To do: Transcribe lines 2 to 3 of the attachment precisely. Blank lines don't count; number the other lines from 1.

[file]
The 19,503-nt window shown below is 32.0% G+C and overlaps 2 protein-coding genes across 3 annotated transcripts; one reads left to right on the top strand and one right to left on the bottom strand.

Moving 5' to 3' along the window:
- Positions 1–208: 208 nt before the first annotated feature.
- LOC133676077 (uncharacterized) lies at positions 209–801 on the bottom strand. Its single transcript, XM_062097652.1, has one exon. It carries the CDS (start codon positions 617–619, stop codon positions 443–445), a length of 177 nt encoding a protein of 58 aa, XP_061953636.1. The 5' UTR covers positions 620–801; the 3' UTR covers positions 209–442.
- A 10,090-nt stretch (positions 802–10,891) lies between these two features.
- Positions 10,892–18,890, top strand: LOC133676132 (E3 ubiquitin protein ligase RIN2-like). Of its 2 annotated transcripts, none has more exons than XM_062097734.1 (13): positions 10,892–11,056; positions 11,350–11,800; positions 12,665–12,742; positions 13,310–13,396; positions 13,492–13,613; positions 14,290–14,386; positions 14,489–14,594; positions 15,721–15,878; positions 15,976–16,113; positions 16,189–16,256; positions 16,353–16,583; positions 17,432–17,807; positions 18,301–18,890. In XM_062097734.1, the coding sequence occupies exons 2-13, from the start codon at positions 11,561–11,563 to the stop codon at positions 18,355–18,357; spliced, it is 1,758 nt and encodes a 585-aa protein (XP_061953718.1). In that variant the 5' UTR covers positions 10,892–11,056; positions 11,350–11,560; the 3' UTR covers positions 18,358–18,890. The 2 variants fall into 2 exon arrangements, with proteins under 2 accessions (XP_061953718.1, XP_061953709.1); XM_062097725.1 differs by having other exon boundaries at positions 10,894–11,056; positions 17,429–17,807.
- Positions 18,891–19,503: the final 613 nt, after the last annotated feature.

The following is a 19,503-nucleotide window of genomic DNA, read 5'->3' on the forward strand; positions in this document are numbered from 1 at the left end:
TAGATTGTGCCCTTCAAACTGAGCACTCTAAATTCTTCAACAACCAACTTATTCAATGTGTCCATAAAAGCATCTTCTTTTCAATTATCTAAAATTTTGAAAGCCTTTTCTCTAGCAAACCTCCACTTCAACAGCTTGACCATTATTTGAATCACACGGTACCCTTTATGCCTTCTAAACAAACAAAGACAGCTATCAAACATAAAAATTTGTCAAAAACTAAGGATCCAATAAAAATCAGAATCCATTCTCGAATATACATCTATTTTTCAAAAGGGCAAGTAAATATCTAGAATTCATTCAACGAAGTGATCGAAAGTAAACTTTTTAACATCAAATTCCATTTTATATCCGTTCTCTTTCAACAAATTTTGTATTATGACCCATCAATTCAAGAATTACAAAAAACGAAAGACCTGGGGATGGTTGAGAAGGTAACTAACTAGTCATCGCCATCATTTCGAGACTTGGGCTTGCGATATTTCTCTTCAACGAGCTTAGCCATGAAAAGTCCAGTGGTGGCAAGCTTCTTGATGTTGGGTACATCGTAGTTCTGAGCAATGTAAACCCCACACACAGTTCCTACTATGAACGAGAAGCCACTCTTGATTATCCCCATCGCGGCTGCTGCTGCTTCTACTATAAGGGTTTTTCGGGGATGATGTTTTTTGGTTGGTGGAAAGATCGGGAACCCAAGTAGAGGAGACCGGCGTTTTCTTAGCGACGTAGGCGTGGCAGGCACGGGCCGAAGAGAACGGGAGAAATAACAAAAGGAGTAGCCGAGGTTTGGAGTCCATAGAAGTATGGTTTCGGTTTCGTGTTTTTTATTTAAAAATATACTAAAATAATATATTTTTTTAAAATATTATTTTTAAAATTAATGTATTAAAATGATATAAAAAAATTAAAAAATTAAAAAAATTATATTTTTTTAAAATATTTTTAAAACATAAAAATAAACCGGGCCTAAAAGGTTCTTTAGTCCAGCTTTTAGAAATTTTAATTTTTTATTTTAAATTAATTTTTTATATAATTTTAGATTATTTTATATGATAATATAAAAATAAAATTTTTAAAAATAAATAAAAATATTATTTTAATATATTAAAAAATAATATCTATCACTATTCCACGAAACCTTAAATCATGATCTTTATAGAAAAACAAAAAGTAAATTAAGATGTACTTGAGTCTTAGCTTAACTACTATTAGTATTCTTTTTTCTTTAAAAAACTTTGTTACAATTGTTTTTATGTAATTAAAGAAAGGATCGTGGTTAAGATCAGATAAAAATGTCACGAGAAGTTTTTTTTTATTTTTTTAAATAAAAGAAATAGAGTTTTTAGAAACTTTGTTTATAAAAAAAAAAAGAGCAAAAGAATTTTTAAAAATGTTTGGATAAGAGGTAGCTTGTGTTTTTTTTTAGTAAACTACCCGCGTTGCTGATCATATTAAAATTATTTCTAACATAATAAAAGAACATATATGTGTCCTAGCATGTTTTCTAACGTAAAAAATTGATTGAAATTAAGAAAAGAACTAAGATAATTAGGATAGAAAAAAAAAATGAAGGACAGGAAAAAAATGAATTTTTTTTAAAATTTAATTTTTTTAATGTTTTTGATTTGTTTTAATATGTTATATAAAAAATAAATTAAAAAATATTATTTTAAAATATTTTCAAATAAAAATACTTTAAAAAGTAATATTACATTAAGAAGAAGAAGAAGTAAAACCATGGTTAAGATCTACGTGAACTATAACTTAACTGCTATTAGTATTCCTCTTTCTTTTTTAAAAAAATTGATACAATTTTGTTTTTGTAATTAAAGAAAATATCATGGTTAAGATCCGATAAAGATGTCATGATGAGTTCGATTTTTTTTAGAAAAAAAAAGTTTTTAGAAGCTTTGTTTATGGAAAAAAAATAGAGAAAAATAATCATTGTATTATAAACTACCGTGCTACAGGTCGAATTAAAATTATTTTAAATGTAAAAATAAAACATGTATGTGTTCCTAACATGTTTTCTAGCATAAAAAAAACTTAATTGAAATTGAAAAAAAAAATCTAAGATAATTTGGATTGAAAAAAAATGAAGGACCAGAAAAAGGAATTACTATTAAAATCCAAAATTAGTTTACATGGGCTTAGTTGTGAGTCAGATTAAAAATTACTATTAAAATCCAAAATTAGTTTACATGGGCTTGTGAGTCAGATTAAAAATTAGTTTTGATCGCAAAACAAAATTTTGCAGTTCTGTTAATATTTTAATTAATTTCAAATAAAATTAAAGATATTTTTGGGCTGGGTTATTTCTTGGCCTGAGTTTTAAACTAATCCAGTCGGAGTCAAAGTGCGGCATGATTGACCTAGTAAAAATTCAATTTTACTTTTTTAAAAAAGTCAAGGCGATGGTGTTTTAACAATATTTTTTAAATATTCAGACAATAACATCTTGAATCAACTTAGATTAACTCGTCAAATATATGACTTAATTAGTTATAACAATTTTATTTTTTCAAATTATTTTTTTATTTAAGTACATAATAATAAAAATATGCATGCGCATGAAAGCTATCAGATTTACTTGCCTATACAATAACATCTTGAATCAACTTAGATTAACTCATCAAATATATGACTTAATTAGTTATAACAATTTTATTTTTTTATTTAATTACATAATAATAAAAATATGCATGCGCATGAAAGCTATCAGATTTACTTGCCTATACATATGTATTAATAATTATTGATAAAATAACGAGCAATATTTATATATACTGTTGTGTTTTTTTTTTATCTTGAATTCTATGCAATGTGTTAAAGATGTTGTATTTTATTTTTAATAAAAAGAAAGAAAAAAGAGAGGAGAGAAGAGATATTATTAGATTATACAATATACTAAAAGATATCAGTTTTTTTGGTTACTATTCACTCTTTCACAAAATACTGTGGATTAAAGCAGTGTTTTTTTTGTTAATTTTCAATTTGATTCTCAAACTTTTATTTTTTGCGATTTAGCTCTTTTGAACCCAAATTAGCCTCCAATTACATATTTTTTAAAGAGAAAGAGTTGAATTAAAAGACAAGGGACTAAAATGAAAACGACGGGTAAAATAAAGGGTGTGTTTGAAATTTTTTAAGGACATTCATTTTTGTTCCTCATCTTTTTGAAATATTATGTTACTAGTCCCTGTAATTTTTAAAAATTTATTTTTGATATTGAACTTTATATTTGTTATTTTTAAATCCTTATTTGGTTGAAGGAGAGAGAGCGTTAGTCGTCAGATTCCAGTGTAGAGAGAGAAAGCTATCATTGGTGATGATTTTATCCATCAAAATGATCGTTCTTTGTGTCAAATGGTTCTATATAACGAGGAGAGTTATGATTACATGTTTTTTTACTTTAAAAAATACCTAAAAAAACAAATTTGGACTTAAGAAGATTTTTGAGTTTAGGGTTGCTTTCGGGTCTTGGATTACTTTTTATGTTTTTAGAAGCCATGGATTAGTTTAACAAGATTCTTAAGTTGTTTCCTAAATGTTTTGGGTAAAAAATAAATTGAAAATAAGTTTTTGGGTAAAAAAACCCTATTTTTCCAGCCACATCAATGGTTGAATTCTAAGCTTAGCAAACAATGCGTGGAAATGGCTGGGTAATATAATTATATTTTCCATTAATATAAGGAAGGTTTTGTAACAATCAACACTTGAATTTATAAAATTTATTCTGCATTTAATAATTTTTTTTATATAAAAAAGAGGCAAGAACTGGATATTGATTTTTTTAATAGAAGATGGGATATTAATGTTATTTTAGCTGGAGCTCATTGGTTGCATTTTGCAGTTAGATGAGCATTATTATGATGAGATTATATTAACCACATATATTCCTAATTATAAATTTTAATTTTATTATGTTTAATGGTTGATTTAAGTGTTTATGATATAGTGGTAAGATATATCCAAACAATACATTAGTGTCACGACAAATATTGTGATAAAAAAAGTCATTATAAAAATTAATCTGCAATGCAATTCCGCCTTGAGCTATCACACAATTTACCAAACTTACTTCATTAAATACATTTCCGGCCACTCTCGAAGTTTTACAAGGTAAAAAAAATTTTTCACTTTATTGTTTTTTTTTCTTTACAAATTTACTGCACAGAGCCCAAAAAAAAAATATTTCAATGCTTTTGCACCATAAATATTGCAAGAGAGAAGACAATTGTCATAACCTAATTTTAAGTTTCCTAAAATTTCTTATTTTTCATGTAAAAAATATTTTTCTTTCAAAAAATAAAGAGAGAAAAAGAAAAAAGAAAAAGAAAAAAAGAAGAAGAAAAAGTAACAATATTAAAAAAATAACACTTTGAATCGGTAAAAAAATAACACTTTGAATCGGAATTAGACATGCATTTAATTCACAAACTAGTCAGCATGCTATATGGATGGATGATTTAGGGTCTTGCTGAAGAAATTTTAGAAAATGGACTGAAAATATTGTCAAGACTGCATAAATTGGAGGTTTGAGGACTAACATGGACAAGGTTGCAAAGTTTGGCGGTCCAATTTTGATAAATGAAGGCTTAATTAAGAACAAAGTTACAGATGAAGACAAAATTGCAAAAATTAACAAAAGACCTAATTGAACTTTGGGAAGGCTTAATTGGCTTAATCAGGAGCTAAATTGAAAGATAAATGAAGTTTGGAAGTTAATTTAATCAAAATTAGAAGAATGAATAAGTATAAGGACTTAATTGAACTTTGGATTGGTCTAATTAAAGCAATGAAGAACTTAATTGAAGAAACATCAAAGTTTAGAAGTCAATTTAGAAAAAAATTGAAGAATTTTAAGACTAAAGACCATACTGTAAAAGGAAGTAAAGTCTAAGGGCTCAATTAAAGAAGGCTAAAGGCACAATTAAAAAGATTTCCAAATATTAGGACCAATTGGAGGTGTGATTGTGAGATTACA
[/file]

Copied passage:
Moving 5' to 3' along the window:
- Positions 1–208: 208 nt before the first annotated feature.